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Impossibility of Collusion under Imperfect Monitoring with Flexible Production

  • Yuliy Sannikov
  • Andrzej Skrzypacz

We show that it is impossible to achieve collusion in a duopoly when (1) the prices depend only on the sum of the firms' supplies (2) firms are able to respond to new information quickly and (3) the likelihood ratio for detection of each deviation is a continuous process (so that new information does not arrive in jumps.) We prove this result in a discrete-time setting where prices are stationary normal random variables whose mean depends on the sum of produced quantities and the variance is inversely proportional to time interval over which the quantities are fixed. The length of this interval represents the flexibility of production. In this setting, we show that when the production is sufficiently flexible, so that firms can move sufficiently frequently, it is not possible to sustain payoffs better than in a static Nash equilibrium. This result is valid even when we allow asymmetric public perfect equilibria with the possibility of monetary transfers. We also discuss effects of product differentiation.

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Paper provided by Society for Economic Dynamics in its series 2004 Meeting Papers with number 418.

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Date of creation: 2004
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Handle: RePEc:red:sed004:418
Contact details of provider: Postal: Society for Economic Dynamics Christian Zimmermann Economic Research Federal Reserve Bank of St. Louis PO Box 442 St. Louis MO 63166-0442 USA
Fax: 1-314-444-8731
Web page: http://www.EconomicDynamics.org/society.htm
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  1. Andreas Blume & Paul Heidhues, 2008. "Modeling Tacit Collusion in Auctions," Journal of Institutional and Theoretical Economics (JITE), Mohr Siebeck, Tübingen, vol. 164(1), pages 163-184, March.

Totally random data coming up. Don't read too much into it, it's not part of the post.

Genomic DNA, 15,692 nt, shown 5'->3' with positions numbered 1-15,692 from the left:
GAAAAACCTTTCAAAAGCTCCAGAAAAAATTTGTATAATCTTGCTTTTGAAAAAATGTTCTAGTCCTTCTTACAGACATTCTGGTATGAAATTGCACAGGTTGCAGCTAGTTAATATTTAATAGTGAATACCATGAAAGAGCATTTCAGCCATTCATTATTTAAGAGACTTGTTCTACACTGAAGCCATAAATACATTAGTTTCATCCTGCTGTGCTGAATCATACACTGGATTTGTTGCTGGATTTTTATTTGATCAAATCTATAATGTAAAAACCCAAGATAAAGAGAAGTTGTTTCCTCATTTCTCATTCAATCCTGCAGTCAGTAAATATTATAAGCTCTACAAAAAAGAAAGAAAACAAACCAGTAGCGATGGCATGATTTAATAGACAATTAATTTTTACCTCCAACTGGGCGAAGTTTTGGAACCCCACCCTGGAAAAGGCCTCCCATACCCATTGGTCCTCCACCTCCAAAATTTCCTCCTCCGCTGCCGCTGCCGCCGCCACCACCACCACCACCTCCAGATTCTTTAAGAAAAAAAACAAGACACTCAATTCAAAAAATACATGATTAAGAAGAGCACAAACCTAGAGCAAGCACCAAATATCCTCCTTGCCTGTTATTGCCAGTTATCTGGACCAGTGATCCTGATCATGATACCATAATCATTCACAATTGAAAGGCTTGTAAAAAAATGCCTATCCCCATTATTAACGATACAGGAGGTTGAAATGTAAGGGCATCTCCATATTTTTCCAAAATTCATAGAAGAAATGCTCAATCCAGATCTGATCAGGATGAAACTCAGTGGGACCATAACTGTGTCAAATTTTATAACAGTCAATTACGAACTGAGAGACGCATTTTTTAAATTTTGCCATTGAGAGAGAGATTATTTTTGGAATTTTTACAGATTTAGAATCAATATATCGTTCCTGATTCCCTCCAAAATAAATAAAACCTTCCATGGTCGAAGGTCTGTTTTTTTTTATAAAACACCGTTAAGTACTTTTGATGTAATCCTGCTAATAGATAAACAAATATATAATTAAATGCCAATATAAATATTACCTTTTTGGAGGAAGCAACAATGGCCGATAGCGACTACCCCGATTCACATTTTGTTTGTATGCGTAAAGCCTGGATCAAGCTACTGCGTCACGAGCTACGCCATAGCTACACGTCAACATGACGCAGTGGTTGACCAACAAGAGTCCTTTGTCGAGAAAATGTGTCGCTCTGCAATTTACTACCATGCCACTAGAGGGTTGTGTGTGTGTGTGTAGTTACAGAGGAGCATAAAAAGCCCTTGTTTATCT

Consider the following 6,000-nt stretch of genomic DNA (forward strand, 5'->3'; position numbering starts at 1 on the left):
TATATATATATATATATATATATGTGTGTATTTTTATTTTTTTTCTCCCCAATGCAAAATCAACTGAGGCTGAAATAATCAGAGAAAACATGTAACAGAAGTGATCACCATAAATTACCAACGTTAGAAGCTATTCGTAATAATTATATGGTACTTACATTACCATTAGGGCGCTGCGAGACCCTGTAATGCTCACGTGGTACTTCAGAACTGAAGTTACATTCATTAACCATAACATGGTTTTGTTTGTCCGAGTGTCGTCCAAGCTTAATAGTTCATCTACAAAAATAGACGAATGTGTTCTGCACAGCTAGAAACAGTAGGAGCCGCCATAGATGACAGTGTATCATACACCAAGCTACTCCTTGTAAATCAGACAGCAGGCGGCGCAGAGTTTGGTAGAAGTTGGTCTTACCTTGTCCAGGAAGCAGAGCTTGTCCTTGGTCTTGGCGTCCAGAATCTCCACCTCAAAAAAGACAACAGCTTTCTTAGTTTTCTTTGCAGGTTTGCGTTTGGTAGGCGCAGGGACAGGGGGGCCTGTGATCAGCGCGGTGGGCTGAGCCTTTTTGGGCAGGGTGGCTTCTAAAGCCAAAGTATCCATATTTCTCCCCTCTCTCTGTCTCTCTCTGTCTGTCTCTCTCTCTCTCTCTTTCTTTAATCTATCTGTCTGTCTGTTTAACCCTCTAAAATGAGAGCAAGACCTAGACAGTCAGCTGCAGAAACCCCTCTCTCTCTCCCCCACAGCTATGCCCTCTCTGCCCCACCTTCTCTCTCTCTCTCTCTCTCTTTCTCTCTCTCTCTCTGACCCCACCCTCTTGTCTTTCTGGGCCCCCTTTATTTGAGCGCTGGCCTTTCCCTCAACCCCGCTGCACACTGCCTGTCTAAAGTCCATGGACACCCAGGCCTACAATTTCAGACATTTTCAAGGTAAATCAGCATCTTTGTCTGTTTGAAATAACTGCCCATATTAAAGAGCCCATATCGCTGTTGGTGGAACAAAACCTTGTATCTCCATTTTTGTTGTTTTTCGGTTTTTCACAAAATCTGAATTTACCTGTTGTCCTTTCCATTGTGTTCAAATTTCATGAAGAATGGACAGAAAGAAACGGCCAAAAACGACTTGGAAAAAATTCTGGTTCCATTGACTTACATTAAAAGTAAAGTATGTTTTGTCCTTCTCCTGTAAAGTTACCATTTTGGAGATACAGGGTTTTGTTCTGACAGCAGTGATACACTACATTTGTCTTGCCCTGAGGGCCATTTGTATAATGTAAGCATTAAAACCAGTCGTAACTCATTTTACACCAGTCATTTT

2. Drew Fudenberg & David K. Levine & Eric Maskin, 1994. "The Folk Theorem with Imperfect Public Information," Levine's Working Paper Archive 2058, David K. Levine.
  3. Abreu, Dilip & Milgrom, Paul & Pearce, David, 1991. "Information and Timing in Repeated Partnerships," Econometrica, Econometric Society, vol. 59(6), pages 1713-33, November.
  4. Athey, Susan & Bagwell, Kyle, 2001. "Optimal Collusion with Private Information," RAND Journal of Economics, The RAND Corporation, vol. 32(3), pages 428-65, Autumn.
  5. Susan Athey & Kyle Bagwell & Chris Sanchirico, 2004. "Collusion and Price Rigidity," Review of Economic Studies, Wiley Blackwell, vol. 71(2), pages 317-349, 04.
  6. Hay, George A & Kelley, Daniel, 1974. "An Empirical Survey of Price Fixing Conspiracies," Journal of Law and Economics, University of Chicago Press, vol. 17(1), pages 13-38, April.
  7. Edward J Green & Robert H Porter, 1997. "Noncooperative Collusion Under Imperfect Price Information," Levine's Working Paper Archive 1147, David K. Levine.
  8. David A. Miller, 2005. "The dynamic cost of ex post incentive compatibility in repeated games of private information," Game Theory and Information 0510002, EconWPA.
  9. Abreu, Dilip & Pearce, David & Stacchetti, Ennio, 1986. "Optimal cartel equilibria with imperfect monitoring," Journal of Economic Theory, Elsevier, vol. 39(1), pages 251-269, June.
  10. Hopenhayn, Hugo A. & Skrzypacz, Andrzej, 2001. "Tacit Collusion in Repeated Auctions," Research Papers 1698r2, Stanford University, Graduate School of Business.
  11. Joseph E. Harrington Jr. & Andrzej Skrzypacz, 2007. "Collusion under monitoring of sales," RAND Journal of Economics, RAND Corporation, vol. 38(2), pages 314-331, 06.
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